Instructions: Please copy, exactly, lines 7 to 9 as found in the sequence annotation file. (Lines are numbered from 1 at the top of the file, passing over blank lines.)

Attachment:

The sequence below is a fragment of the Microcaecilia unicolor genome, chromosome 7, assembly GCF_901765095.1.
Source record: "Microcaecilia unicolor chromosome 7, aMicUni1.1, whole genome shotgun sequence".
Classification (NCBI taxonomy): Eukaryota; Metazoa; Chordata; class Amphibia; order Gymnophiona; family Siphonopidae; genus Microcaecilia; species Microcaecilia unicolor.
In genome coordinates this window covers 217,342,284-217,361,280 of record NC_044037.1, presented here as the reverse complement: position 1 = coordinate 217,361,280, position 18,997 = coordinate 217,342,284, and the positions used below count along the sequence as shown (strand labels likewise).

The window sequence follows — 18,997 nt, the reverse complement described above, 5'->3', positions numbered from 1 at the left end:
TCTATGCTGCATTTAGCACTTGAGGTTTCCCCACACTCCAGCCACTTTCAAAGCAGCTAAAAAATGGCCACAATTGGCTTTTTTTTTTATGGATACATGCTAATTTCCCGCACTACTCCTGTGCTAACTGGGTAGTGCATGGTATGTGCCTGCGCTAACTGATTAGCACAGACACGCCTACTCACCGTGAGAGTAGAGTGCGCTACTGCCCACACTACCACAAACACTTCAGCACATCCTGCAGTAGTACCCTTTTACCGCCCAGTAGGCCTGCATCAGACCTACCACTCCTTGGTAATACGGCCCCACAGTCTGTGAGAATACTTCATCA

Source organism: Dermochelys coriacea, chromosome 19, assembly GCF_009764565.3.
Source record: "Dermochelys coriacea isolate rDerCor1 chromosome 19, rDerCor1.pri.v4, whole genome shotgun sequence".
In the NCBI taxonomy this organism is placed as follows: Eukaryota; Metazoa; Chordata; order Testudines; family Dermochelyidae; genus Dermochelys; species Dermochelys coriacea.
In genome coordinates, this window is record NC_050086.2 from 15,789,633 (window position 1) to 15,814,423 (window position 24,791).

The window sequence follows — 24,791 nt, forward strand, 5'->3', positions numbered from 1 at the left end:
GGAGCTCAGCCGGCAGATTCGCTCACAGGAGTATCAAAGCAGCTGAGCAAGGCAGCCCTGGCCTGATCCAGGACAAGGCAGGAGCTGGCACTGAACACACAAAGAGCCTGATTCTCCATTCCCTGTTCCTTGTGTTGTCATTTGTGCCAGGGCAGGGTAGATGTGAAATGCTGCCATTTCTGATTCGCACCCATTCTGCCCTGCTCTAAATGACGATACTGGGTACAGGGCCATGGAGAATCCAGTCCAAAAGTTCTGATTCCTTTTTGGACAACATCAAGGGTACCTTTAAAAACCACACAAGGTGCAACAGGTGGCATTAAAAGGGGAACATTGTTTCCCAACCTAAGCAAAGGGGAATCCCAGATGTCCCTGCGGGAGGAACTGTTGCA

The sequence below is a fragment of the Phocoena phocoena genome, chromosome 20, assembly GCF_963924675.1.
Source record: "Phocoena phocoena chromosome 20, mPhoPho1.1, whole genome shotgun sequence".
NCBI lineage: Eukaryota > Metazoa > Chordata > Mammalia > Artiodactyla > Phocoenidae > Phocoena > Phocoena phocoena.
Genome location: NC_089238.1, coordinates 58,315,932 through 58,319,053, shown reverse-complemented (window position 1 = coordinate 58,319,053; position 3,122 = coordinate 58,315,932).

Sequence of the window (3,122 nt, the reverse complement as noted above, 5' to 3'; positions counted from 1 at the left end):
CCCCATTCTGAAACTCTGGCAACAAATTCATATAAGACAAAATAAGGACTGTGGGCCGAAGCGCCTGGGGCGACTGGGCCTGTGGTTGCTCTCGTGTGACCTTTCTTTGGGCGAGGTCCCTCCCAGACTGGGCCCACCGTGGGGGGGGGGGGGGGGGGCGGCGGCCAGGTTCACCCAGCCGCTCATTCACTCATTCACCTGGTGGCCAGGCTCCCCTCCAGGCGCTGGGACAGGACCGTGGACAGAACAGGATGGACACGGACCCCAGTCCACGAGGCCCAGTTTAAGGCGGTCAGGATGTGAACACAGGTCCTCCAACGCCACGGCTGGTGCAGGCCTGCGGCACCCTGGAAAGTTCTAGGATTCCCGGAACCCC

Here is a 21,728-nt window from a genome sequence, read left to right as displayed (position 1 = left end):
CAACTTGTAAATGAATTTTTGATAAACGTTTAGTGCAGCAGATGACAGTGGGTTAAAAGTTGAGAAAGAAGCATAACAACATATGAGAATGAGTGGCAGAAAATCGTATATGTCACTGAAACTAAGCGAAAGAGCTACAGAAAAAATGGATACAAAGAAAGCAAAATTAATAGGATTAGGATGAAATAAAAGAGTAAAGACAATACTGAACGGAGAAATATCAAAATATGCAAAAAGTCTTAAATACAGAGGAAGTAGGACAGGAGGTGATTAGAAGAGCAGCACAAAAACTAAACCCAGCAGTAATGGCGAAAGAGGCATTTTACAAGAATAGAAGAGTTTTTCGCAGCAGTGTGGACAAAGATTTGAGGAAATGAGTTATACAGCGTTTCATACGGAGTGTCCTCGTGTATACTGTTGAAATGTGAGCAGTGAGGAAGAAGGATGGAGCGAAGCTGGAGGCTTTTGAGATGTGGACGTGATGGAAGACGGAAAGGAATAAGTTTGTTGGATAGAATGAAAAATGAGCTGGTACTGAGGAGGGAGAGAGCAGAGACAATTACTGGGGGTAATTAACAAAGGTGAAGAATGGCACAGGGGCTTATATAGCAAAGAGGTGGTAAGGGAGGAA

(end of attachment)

Source organism: Dermochelys coriacea, chromosome 19, assembly GCF_009764565.3.
Source record: "Dermochelys coriacea isolate rDerCor1 chromosome 19, rDerCor1.pri.v4, whole genome shotgun sequence".
In the NCBI taxonomy this organism is placed as follows: Eukaryota; Metazoa; Chordata; order Testudines; family Dermochelyidae; genus Dermochelys; species Dermochelys coriacea.